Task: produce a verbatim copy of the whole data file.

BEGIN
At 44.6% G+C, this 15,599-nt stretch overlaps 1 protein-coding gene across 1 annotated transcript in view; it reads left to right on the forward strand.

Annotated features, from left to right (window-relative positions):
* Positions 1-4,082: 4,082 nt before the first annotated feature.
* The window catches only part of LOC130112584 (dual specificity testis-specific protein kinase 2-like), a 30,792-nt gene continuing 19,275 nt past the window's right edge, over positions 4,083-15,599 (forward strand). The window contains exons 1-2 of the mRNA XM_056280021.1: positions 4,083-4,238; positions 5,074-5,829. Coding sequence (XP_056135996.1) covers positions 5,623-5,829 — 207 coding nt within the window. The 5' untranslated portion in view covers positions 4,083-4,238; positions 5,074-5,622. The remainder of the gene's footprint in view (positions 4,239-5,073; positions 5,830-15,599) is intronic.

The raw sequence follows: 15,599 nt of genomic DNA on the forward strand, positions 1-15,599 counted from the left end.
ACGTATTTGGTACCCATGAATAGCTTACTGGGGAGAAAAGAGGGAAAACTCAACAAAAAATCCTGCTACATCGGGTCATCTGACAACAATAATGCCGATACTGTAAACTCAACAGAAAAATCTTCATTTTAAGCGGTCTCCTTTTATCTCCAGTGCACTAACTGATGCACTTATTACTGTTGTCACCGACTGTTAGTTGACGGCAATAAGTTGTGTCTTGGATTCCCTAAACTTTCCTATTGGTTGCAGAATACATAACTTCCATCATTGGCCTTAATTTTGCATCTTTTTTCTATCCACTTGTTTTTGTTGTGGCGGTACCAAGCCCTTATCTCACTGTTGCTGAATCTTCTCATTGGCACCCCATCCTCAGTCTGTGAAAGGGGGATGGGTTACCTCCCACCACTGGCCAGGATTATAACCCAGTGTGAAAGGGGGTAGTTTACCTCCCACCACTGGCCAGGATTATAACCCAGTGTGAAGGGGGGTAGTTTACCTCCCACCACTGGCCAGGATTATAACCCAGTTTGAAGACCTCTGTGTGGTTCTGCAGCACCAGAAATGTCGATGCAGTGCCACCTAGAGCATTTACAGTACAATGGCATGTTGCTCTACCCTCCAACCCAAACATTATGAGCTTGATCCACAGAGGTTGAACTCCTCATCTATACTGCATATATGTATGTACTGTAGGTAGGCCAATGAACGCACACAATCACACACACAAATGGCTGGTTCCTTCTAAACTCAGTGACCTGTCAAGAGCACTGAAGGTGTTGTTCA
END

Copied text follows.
At 44.6% G+C, this 15,599-nt stretch overlaps 1 protein-coding gene across 1 annotated transcript in view; it reads left to right on the forward strand.

Annotated features, from left to right (window-relative positions):
* Positions 1-4,082: 4,082 nt before the first annotated feature.
* The window catches only part of LOC130112584 (dual specificity testis-specific protein kinase 2-like), a 30,792-nt gene continuing 19,275 nt past the window's right edge, over positions 4,083-15,599 (forward strand). The window contains exons 1-2 of the mRNA XM_056280021.1: positions 4,083-4,238; positions 5,074-5,829. Coding sequence (XP_056135996.1) covers positions 5,623-5,829 — 207 coding nt within the window. The 5' untranslated portion in view covers positions 4,083-4,238; positions 5,074-5,622. The remainder of the gene's footprint in view (positions 4,239-5,073; positions 5,830-15,599) is intronic.

The raw sequence follows: 15,599 nt of genomic DNA on the forward strand, positions 1-15,599 counted from the left end.
ACGTATTTGGTACCCATGAATAGCTTACTGGGGAGAAAAGAGGGAAAACTCAACAAAAAATCCTGCTACATCGGGTCATCTGACAACAATAATGCCGATACTGTAAACTCAACAGAAAAATCTTCATTTTAAGCGGTCTCCTTTTATCTCCAGTGCACTAACTGATGCACTTATTACTGTTGTCACCGACTGTTAGTTGACGGCAATAAGTTGTGTCTTGGATTCCCTAAACTTTCCTATTGGTTGCAGAATACATAACTTCCATCATTGGCCTTAATTTTGCATCTTTTTTCTATCCACTTGTTTTTGTTGTGGCGGTACCAAGCCCTTATCTCACTGTTGCTGAATCTTCTCATTGGCACCCCATCCTCAGTCTGTGAAAGGGGGATGGGTTACCTCCCACCACTGGCCAGGATTATAACCCAGTGTGAAAGGGGGTAGTTTACCTCCCACCACTGGCCAGGATTATAACCCAGTGTGAAGGGGGGTAGTTTACCTCCCACCACTGGCCAGGATTATAACCCAGTTTGAAGACCTCTGTGTGGTTCTGCAGCACCAGAAATGTCGATGCAGTGCCACCTAGAGCATTTACAGTACAATGGCATGTTGCTCTACCCTCCAACCCAAACATTATGAGCTTGATCCACAGAGGTTGAACTCCTCATCTATACTGCATATATGTATGTACTGTAGGTAGGCCAATGAACGCACACAATCACACACACAAATGGCTGGTTCCTTCTAAACTCAGTGACCTGTCAAGAGCACTGAAGGTGTTGTTCA